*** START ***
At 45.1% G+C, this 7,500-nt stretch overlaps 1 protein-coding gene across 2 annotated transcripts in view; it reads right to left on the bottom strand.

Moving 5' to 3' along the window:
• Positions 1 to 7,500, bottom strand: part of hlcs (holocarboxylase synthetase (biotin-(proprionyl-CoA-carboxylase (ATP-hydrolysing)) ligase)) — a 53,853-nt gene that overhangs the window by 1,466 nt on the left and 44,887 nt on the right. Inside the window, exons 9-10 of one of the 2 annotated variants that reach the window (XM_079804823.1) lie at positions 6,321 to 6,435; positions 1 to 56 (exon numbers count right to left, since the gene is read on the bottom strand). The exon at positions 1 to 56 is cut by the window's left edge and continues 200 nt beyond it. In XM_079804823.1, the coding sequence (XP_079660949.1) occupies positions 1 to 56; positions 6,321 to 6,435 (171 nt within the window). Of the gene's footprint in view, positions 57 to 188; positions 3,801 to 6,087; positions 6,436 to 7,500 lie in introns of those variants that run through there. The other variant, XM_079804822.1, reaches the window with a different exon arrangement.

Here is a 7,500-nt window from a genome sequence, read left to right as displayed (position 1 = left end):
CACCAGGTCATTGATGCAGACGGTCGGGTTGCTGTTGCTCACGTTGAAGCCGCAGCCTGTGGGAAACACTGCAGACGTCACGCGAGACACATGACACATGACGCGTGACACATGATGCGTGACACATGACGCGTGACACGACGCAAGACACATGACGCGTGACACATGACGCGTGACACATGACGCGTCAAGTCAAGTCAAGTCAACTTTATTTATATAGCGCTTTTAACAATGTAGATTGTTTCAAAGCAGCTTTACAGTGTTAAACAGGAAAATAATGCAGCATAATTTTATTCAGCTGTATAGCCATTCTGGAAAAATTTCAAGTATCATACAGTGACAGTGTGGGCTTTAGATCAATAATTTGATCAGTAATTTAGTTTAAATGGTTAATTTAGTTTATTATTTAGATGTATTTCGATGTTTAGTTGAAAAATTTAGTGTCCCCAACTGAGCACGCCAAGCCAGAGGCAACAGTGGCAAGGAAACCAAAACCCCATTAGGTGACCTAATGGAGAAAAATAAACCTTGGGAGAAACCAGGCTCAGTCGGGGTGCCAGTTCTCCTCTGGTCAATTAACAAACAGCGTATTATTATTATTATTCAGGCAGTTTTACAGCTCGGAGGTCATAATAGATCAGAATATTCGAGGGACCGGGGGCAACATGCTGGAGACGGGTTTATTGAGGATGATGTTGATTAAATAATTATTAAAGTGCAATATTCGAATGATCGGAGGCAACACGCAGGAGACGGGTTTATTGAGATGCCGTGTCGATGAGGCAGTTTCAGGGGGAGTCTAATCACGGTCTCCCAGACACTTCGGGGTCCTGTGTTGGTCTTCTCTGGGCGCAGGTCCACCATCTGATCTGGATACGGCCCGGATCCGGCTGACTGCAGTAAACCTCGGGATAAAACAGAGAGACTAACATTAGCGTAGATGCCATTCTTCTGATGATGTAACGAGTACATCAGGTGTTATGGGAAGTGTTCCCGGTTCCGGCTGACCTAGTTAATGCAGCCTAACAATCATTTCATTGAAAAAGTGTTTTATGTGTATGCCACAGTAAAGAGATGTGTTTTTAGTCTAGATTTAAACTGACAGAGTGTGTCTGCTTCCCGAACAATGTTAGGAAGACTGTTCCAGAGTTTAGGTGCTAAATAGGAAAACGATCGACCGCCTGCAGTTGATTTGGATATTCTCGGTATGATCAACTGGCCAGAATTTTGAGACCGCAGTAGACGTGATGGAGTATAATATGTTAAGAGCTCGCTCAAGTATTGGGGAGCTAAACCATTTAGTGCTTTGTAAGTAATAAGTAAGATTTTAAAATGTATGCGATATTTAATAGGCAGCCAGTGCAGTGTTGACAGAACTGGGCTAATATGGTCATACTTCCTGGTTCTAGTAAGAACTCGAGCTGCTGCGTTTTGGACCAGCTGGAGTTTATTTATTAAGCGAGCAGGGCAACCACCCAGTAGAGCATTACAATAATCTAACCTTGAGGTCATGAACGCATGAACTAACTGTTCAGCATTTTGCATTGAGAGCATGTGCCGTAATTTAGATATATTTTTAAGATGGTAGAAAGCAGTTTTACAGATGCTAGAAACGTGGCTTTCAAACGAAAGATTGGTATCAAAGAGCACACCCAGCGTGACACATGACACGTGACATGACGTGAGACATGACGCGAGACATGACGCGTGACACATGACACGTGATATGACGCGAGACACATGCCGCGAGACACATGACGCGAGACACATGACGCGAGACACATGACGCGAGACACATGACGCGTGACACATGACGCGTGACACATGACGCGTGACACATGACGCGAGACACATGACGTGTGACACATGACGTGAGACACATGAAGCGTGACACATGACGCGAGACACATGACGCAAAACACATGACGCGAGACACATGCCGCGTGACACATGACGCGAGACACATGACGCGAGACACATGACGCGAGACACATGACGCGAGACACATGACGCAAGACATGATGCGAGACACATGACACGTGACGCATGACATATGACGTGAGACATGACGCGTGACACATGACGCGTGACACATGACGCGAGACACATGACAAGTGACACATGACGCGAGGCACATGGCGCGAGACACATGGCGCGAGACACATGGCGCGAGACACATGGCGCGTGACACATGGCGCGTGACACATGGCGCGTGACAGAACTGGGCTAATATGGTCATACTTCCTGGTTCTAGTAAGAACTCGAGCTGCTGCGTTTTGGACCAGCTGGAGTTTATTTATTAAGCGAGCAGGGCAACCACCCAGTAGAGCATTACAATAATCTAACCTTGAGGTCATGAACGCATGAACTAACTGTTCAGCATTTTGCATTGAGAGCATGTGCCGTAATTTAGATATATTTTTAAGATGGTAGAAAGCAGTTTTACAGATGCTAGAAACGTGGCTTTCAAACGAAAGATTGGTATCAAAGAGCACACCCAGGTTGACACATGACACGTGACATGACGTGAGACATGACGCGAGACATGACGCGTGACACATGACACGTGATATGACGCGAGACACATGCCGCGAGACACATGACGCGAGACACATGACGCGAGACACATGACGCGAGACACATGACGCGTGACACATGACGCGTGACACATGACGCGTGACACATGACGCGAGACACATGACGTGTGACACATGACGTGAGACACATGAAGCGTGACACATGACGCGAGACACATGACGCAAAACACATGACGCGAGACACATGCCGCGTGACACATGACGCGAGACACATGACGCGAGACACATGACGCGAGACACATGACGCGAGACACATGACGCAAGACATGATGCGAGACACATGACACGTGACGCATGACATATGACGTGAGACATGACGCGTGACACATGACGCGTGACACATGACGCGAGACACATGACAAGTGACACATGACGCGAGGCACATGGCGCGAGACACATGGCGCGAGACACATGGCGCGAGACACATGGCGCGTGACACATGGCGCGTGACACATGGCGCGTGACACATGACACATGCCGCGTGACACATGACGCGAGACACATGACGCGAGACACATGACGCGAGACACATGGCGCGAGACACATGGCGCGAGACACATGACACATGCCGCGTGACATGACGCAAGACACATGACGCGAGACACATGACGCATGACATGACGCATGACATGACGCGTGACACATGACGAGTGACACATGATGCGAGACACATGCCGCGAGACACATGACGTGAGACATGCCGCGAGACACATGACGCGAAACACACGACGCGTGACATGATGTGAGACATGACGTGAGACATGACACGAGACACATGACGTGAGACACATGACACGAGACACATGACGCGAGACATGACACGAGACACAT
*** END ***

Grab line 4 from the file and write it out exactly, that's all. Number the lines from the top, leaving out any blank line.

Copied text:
Here is a 7,500-nt window from a genome sequence, read left to right as displayed (position 1 = left end):